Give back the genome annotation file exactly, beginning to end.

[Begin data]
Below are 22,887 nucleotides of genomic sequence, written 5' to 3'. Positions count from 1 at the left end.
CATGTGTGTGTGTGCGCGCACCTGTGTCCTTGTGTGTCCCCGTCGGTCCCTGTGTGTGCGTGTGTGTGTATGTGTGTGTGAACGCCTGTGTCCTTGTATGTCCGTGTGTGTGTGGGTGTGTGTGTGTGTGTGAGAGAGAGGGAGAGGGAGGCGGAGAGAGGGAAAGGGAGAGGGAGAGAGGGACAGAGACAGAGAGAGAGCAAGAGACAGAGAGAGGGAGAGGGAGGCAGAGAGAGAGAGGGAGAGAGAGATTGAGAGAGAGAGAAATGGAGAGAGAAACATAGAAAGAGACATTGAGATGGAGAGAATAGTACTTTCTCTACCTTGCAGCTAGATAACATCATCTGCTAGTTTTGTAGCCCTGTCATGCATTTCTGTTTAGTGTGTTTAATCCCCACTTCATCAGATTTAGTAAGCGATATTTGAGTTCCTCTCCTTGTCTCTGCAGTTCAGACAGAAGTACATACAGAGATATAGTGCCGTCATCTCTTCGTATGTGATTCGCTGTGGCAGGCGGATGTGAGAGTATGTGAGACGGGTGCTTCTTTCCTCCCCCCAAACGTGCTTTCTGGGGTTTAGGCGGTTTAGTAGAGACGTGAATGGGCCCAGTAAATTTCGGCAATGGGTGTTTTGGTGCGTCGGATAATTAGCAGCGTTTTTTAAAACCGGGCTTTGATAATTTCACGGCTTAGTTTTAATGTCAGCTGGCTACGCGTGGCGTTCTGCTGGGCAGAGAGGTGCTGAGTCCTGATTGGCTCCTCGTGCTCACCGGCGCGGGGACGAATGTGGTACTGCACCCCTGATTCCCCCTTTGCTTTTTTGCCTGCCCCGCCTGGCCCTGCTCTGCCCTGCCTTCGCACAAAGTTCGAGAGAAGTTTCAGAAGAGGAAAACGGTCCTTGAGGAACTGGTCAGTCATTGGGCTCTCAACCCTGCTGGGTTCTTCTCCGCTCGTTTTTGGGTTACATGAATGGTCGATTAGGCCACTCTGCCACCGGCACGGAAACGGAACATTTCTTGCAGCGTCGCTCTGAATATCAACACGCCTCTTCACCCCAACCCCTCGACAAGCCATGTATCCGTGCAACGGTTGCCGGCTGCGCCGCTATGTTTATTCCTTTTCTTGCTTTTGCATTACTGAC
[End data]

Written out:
Below are 22,887 nucleotides of genomic sequence, written 5' to 3'. Positions count from 1 at the left end.
CATGTGTGTGTGTGCGCGCACCTGTGTCCTTGTGTGTCCCCGTCGGTCCCTGTGTGTGCGTGTGTGTGTATGTGTGTGTGAACGCCTGTGTCCTTGTATGTCCGTGTGTGTGTGGGTGTGTGTGTGTGTGTGAGAGAGAGGGAGAGGGAGGCGGAGAGAGGGAAAGGGAGAGGGAGAGAGGGACAGAGACAGAGAGAGAGCAAGAGACAGAGAGAGGGAGAGGGAGGCAGAGAGAGAGAGGGAGAGAGAGATTGAGAGAGAGAGAAATGGAGAGAGAAACATAGAAAGAGACATTGAGATGGAGAGAATAGTACTTTCTCTACCTTGCAGCTAGATAACATCATCTGCTAGTTTTGTAGCCCTGTCATGCATTTCTGTTTAGTGTGTTTAATCCCCACTTCATCAGATTTAGTAAGCGATATTTGAGTTCCTCTCCTTGTCTCTGCAGTTCAGACAGAAGTACATACAGAGATATAGTGCCGTCATCTCTTCGTATGTGATTCGCTGTGGCAGGCGGATGTGAGAGTATGTGAGACGGGTGCTTCTTTCCTCCCCCCAAACGTGCTTTCTGGGGTTTAGGCGGTTTAGTAGAGACGTGAATGGGCCCAGTAAATTTCGGCAATGGGTGTTTTGGTGCGTCGGATAATTAGCAGCGTTTTTTAAAACCGGGCTTTGATAATTTCACGGCTTAGTTTTAATGTCAGCTGGCTACGCGTGGCGTTCTGCTGGGCAGAGAGGTGCTGAGTCCTGATTGGCTCCTCGTGCTCACCGGCGCGGGGACGAATGTGGTACTGCACCCCTGATTCCCCCTTTGCTTTTTTGCCTGCCCCGCCTGGCCCTGCTCTGCCCTGCCTTCGCACAAAGTTCGAGAGAAGTTTCAGAAGAGGAAAACGGTCCTTGAGGAACTGGTCAGTCATTGGGCTCTCAACCCTGCTGGGTTCTTCTCCGCTCGTTTTTGGGTTACATGAATGGTCGATTAGGCCACTCTGCCACCGGCACGGAAACGGAACATTTCTTGCAGCGTCGCTCTGAATATCAACACGCCTCTTCACCCCAACCCCTCGACAAGCCATGTATCCGTGCAACGGTTGCCGGCTGCGCCGCTATGTTTATTCCTTTTCTTGCTTTTGCATTACTGAC